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Not affording a free-agent pitcher like Bronson Arroyo could cost the Orioles

The Orioles' frustrating offseason got a little more frustrating Friday when the front office came up short in its pursuit of veteran pitcher Bronson Arroyo, who seemed to be the best fit of the remaining pitchers available in the free-agent market.

Maybe pursuit isn't the right word, since the Orioles still seem to be playing hard to get just a few days before before pitchers and catchers report to spring training. Executive vice president Dan Duquette continues to insist that he wants to solidify the starting rotation, but it's fair to wonder at this point just how much the team really wants to win this year.

Let's be honest: Most teams that are serious about contending for a playoff berth don't wait four months and come up a couple million bucks short of filling a role that club officials have identified from the start as key to a successful season. And, really, can it be so hard to sign a medium-priced pitcher?

No one is saying just how much more the Arizona Diamondbacks offered Arroyo, but the size of the contract that he accepted — reportedly two years, with a club option for a third, and $23.5 million guaranteed — was not out of line with what a pitcher of his caliber could be expected to command in the current market.

This has a chance to be one of those for-want-of-a-nail-the-kingdom-was-lost situations. If the Orioles end up falling short of the playoffs by a couple of games this season, it'll be easy to look back and see how shortsighted they were by not making a better play for a pitcher who, at a stage this late in the offseason, still offered just about everything the club was looking for.

Arroyo is no Clayton Kershaw, but he's a consistent, productive pitcher who has worked at least 199 innings in each of the past nine seasons. He's about to turn 37, but he still seemed like a reasonably safe play since he was willing to sign for just two years guaranteed.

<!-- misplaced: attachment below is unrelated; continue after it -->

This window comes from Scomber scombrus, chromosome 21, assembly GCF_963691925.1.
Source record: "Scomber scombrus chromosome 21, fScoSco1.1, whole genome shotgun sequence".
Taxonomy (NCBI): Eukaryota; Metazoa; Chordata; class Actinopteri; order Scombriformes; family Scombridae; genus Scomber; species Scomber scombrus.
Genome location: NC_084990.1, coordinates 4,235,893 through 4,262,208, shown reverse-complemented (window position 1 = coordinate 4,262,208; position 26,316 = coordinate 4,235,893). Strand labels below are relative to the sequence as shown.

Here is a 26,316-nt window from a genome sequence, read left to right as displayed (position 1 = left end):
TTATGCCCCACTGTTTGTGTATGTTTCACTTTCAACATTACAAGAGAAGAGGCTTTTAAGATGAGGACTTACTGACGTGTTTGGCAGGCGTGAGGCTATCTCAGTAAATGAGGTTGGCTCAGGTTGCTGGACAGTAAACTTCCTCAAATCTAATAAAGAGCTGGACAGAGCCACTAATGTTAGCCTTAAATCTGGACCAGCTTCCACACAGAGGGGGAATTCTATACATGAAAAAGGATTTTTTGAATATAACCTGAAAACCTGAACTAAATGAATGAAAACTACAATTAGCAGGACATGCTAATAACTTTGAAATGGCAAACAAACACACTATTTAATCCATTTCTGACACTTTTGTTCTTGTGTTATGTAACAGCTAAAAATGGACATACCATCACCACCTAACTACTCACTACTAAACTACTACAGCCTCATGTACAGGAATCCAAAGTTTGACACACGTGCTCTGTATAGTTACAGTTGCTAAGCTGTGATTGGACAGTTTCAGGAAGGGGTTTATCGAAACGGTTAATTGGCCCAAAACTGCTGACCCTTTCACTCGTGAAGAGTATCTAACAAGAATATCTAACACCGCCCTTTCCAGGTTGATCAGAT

Of course, no one should be surprised at this disturbing development in an offseason that has seen the Orioles trade closer Jim Johnson to the Oakland Athletics for a song, pull out of a deal for replacement closer Grant Balfour and pack the spring roster to capacity with journeymen and minor league free agents. It probably seems like business as usual, but in the absence of a late deal for starter A.J. Burnett or one of the pitchers who require draft pick compensation, it may go down as the most damaging swings and misses of the winter.

Orioles principal owner Peter G. Angelos said recently that the club is not in a position to compete on an economic level with baseball's big-revenue teams, and no one would dispute that. It's not unreasonable, however, for fans to expect them to compete on an economic level with the Milwaukee Brewers, who splurged for Matt Garza, or the Diamondbacks.

Duquette made it clear a week ago at FanFest that the organization is committed to building a playoff contender through player development and trades rather than an emphasis on big-money free agents, which would be a fine philosophy if it didn't sound a bit like he was already looking past this season.

That said, it's hard to fault Duquette after he and Buck Showalter pulled the franchise out of a 14-year ditch. He has made some smooth moves to help transform the Orioles into an attractive and entertaining team, and probably deserves more patience than he has been getting from fans and media this winter.

It just seems like he's playing a dangerous game and gambling with some of the goodwill that has been restored over the past two years.

The Orioles certainly could have afforded to pursue Arroyo more aggressively, but the fact that they're in the second week of February without a truly significant free-agent acquisition should tell you everything you need to know.


Read more from columnist Peter Schmuck on his blog, "The Schmuck Stops Here," at baltimoresun.com/schmuckblog, and listen when he co-hosts "The Week in Review" on Friday mornings at 9 on WBAL (1090 AM) and at wbal.com.

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